The Good, The Bad and The Ugly: Skin Cancer From The Sun

Too Much Of A Good Thing: Skin Cancer From The Sun

sun and skin cancerLike many things in this world, we know that overindulging in all of the good things in life is never a good idea. Whether it be chocolate, company, even the sun, could realistically have negative effects on our overall health and wellbeing.

Throughout the cold months, we anticipate warm summer days and basking in the sun to achieve that perfect bronzy glow but how many of us tend to unintentionally take it overboard? We all have heard about the dangers of overexposure to the sun and skin cancer, but more than half of us take this warning with a grain of salt, often shrugging it off in an entitled manner of, “oh, that could never happen to me”. News Flash: It can, and it will. Does this mean that you’re 100% guaranteed to get skin cancer from the sun? Not exactly, however, not far fetched either. But overexposure can lead to other, less severe changes in your appearance and skin texture, like sunspots and wrinkles.

Additionally, it’s important to mention that the sun, in moderation, offers multiple benefits that can lead to positive impacts on our skin, health and overall wellbeing. Vitamin D is necessary in our everyday life and exposing ourselves to healthy doses can offer multiple benefits such as:

  • Reduced risk of the flu
  • Reduced risk of diabetes
  • Healthy bone growth for children and adults
  • Healthy pregnancy
  • Reduced cancer progression
  • Healthy glow
  • Increased serotonin levels “Mood Booster”
  • Decreased risk of depression

To get the most out of the sun and reap the benefits of Vitamin D in a healthy manner, it is recommended to expose bare skin for 5-10 minutes, 2-3 times a week. This will allow your body to absorb sufficient levels Vitamin D, giving you all the good stuff.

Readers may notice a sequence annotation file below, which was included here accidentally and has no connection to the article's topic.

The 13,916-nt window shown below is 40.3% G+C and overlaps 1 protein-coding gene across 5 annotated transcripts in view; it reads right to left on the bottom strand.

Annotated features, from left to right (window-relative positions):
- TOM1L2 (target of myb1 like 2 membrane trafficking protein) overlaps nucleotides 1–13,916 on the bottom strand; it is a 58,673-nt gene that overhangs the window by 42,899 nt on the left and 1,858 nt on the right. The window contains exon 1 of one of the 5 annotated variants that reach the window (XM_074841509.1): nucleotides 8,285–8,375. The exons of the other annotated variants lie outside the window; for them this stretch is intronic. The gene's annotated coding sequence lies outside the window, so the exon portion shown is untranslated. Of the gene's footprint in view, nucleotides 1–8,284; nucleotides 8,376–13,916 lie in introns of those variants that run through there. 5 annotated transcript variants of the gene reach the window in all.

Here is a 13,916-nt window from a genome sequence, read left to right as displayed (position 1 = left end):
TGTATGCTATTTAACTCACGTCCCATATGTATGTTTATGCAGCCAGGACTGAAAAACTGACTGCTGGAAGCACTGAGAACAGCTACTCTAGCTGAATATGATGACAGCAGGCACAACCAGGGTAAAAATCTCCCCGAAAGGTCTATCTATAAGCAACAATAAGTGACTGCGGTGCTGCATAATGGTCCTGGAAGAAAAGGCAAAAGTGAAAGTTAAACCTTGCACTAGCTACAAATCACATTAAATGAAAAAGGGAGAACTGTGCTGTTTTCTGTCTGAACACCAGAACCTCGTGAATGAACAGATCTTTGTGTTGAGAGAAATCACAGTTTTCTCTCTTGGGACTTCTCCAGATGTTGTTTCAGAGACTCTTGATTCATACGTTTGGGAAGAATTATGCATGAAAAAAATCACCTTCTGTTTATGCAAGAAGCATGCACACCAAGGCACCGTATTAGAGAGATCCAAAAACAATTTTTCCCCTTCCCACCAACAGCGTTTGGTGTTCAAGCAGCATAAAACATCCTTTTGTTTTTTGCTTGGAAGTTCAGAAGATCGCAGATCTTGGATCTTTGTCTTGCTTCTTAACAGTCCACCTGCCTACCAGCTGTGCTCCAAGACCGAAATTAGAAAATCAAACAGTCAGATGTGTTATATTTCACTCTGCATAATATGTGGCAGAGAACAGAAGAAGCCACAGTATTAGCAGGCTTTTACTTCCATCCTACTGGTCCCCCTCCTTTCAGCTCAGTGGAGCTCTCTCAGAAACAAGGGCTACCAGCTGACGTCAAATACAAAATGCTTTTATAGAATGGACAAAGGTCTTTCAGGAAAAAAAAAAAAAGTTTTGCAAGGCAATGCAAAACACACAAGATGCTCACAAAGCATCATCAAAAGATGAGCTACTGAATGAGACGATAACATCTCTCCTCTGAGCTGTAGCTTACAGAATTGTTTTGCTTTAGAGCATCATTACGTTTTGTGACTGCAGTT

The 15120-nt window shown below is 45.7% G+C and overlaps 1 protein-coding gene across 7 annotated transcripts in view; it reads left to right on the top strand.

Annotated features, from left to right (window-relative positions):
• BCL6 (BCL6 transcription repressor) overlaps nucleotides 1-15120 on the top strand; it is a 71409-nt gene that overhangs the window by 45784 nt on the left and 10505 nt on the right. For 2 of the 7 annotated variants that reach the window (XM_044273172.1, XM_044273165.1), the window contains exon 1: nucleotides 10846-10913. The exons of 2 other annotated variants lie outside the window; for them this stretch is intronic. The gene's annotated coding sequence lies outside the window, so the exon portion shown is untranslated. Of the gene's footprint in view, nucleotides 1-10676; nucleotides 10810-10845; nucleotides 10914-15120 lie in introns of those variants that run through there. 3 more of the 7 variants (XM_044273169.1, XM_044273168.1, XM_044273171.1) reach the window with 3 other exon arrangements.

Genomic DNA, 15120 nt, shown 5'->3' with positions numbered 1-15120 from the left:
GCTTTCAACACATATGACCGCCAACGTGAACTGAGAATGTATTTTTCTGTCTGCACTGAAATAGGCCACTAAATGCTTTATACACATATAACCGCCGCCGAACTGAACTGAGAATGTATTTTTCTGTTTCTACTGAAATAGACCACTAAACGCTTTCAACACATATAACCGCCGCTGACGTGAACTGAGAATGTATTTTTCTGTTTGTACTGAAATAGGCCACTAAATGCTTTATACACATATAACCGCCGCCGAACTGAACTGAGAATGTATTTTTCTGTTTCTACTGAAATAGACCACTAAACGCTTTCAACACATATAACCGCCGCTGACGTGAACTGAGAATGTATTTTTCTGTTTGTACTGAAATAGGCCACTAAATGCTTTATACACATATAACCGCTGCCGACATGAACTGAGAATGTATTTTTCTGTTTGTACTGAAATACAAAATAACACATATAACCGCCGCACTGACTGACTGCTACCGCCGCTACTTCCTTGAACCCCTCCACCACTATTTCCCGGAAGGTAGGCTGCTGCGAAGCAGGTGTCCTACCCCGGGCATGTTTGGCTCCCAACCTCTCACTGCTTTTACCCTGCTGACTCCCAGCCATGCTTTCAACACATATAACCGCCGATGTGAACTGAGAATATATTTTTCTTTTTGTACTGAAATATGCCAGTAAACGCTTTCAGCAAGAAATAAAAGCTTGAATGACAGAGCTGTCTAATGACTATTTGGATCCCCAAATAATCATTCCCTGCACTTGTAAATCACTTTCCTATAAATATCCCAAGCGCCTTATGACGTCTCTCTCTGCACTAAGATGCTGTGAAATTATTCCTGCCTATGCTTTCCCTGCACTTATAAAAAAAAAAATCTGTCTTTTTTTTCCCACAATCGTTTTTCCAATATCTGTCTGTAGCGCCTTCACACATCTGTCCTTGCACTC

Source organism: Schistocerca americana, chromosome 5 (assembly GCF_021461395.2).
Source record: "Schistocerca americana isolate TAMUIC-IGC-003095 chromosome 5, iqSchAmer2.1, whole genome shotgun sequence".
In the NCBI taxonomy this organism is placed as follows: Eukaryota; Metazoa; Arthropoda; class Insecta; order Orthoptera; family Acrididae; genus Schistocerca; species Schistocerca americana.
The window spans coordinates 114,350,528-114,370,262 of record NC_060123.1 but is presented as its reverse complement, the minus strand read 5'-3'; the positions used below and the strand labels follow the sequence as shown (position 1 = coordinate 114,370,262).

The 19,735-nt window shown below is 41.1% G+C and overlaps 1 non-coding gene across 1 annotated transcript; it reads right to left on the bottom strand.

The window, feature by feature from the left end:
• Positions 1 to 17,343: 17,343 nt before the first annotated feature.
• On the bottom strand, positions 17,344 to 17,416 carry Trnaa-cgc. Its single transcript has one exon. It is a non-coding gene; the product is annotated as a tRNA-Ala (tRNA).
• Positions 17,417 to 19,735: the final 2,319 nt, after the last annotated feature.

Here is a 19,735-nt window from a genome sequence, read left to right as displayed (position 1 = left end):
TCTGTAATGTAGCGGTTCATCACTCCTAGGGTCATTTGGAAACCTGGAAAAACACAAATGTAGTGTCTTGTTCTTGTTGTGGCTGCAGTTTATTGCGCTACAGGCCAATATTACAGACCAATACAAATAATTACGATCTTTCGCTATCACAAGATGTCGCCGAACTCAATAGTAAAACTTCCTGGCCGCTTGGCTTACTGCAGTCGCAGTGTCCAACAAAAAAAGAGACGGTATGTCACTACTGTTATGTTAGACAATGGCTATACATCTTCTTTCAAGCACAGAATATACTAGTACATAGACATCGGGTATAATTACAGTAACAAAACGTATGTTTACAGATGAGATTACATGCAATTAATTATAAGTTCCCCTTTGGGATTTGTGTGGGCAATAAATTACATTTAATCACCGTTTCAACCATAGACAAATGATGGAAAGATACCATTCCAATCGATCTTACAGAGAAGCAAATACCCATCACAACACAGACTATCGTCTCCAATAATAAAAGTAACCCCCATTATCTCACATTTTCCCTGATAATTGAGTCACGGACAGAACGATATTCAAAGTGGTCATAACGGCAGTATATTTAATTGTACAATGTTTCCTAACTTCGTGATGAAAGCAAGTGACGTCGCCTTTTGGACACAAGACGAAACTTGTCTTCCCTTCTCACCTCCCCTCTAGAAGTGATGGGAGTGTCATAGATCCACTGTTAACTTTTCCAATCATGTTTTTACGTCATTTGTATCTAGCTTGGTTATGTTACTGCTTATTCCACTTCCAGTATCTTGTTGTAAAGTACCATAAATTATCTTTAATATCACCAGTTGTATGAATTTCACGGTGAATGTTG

However, those that avoid the sun at all costs are not doing themselves any good either. Vitamin D deficiency is quite common and when we deprive ourselves of the positive effects of sun exposure, more than 200 genes in our bodies are affected and impaired.

Vitamin D Deficiency can lead to:

  • Obesity
  • Diabetes
  • Hypertension
  • Depression
  • Fibromyalgia
  • Chronic fatigue syndrome
  • Osteoporosis

So now that we know that the sun has positive and negative effects, the real question is, can you get skin cancer from the sun? The answer to that is yes, however it’s a lot more complex than a straightforward answer. Believe it or not, one in every five americans will develop some form of skin. According to skincancer.org, more people are diagnosed with skin cancer each year in the United States than all other cancers combined. Some of the most common forms of skin cancer are:

  • Nonmelanoma Skin Cancer
  • Melanoma
  • Actinic Keratosis
  • Basal Cell Carcinoma
  • Squamous Cell Carcinoma

However, it’s worth noting that contrary to popular belief, not all skin cancer is caused by overexposure to the sun. In fact, some of the most common forms of skin cancer can develop on areas of the skin that are most often not over exposed to sunlight. There are other factors that play a part in your vulnerability to developing skin cancer such as skin type and sun exposure type. Some forms of skin cancer are caused from shorts, intense sun exposure that leads to blistering sunburn rather than long hours of being out in direct sunlight, whereas, other forms of skin cancer are caused by someone’s lack of melanin in the skin for additional protection. Additionally, tanning beds have been proven to be a human carcinogen and the risks are extremely high, especially with routine sessions.

Of course, it is always worthwhile to push the importance of SPF use all year round to protect yourself from overexposure to UVA and UVB rays. Wearing sun-protective clothing, limiting time in the sunlight, and routine self skin-checks are strongly recommended. When detected early, the easier it is treat.

sun and skin cancer

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